Nevertheless there is an argument for molecular prognostic tests in cancer, where routine staging fails to provide clear guidance as to the nature or intensity of any further treatment. The OncotypeDx™ test, based upon the analysis of expression of 21 genes, quantifies the likelihood of disease recurrence in women with early-stage hormone receptor-positive breast cancer, and as such is prognostic. This clinical situation is not uncommon, where it is unclear whether to offer chemotherapy, with its unpleasant side-effects. The evidence is that clinical practice in this situation varies significantly internationally, and nationally in the UK. A similar problem occurs with Stage 2b colorectal cancer, where there is often uncertainty as to whether to treat with adjuvant chemotherapy following surgery, and multiplexed molecular tests are under development to address this.
One would think that the availability of objective tests that offer an individualised risk assessment in these situations would be attractive. Unfortunately such tests remain problematic for the UK and many other national health services, primarily due to their cost. Against a somewhat bleak economic background, there is also an inherent conservatism about the need for rocksolid evidence bases, and perhaps a degree of complacency concerning the adequacy of current clinico- pathological evaluation.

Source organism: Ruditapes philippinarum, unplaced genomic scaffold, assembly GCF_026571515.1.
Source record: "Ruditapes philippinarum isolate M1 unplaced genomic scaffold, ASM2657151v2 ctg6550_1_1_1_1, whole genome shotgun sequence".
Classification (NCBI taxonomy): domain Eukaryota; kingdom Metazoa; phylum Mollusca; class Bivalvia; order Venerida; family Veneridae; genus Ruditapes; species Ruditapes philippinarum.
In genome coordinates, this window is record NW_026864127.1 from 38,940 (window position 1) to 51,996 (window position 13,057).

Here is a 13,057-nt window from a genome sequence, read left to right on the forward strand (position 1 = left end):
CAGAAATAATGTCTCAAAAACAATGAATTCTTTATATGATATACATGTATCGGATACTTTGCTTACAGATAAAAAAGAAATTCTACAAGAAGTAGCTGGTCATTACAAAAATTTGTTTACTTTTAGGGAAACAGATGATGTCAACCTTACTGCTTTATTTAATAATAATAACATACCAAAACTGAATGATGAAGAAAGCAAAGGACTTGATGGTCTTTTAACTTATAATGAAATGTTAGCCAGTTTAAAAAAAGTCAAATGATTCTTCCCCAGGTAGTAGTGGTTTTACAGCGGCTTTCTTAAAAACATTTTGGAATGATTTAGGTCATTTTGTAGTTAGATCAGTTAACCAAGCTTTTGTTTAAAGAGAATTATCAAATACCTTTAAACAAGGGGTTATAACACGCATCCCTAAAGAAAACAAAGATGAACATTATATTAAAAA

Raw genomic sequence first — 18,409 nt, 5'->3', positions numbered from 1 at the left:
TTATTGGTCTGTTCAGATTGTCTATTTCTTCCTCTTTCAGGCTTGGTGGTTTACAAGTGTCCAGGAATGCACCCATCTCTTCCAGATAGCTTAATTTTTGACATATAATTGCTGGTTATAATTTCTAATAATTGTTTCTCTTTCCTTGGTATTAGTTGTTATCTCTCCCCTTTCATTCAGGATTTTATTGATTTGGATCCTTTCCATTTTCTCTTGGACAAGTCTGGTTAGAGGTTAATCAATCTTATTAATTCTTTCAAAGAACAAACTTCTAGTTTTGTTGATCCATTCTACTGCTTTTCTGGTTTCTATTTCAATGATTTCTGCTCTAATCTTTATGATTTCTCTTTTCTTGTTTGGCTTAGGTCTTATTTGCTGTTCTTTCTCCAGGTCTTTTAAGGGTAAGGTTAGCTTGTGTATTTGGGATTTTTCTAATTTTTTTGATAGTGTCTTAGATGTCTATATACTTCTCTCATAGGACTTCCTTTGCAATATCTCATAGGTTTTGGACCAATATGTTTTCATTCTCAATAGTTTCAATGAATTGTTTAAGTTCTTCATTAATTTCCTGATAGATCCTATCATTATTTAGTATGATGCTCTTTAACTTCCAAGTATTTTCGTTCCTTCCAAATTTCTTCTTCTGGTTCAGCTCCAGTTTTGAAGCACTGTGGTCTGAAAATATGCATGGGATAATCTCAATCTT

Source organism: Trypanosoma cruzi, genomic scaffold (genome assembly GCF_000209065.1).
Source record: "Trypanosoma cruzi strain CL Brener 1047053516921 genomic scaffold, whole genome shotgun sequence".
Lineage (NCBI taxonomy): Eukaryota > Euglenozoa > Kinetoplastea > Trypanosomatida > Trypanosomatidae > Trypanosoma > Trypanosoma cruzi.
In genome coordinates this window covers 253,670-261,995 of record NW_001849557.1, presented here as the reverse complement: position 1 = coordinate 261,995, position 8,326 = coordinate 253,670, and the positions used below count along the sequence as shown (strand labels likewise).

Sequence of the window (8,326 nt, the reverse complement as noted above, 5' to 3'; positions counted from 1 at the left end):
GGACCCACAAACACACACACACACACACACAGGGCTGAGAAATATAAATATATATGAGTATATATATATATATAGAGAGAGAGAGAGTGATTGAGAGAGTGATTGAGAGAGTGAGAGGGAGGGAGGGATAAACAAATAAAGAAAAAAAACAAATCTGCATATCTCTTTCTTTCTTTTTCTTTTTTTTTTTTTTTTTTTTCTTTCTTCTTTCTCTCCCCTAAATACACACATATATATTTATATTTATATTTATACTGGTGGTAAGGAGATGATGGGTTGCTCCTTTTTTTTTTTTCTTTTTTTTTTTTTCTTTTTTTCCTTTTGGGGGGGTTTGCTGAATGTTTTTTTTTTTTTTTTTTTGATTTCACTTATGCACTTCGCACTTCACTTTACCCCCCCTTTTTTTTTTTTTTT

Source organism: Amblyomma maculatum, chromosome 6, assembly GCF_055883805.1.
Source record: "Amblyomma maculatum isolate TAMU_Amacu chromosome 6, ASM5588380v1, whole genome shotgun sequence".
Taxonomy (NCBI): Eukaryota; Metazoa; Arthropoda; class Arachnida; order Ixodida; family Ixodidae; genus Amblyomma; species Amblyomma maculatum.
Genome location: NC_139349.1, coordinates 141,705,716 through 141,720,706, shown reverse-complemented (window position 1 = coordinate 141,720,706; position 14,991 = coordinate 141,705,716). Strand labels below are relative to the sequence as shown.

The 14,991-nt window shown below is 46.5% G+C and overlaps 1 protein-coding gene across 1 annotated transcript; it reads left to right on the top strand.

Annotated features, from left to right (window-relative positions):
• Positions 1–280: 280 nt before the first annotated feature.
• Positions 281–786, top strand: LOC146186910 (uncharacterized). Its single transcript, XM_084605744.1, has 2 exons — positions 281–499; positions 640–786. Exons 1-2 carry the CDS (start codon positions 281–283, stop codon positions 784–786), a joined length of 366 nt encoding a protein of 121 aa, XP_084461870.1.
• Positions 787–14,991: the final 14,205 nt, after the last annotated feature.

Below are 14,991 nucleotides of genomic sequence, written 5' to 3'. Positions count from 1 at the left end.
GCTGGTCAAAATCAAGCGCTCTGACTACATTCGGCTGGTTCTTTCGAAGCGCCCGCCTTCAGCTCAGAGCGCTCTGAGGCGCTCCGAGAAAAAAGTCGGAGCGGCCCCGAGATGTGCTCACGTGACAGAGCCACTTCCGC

Interestingly, the OncotypeDx test, in addition to providing an individualised probability of disease recurrence, has also been shown to be useful in assessing the likely benefit of chemotherapy, which makes it both ‘prognostic’ and ‘predictive’ (see below).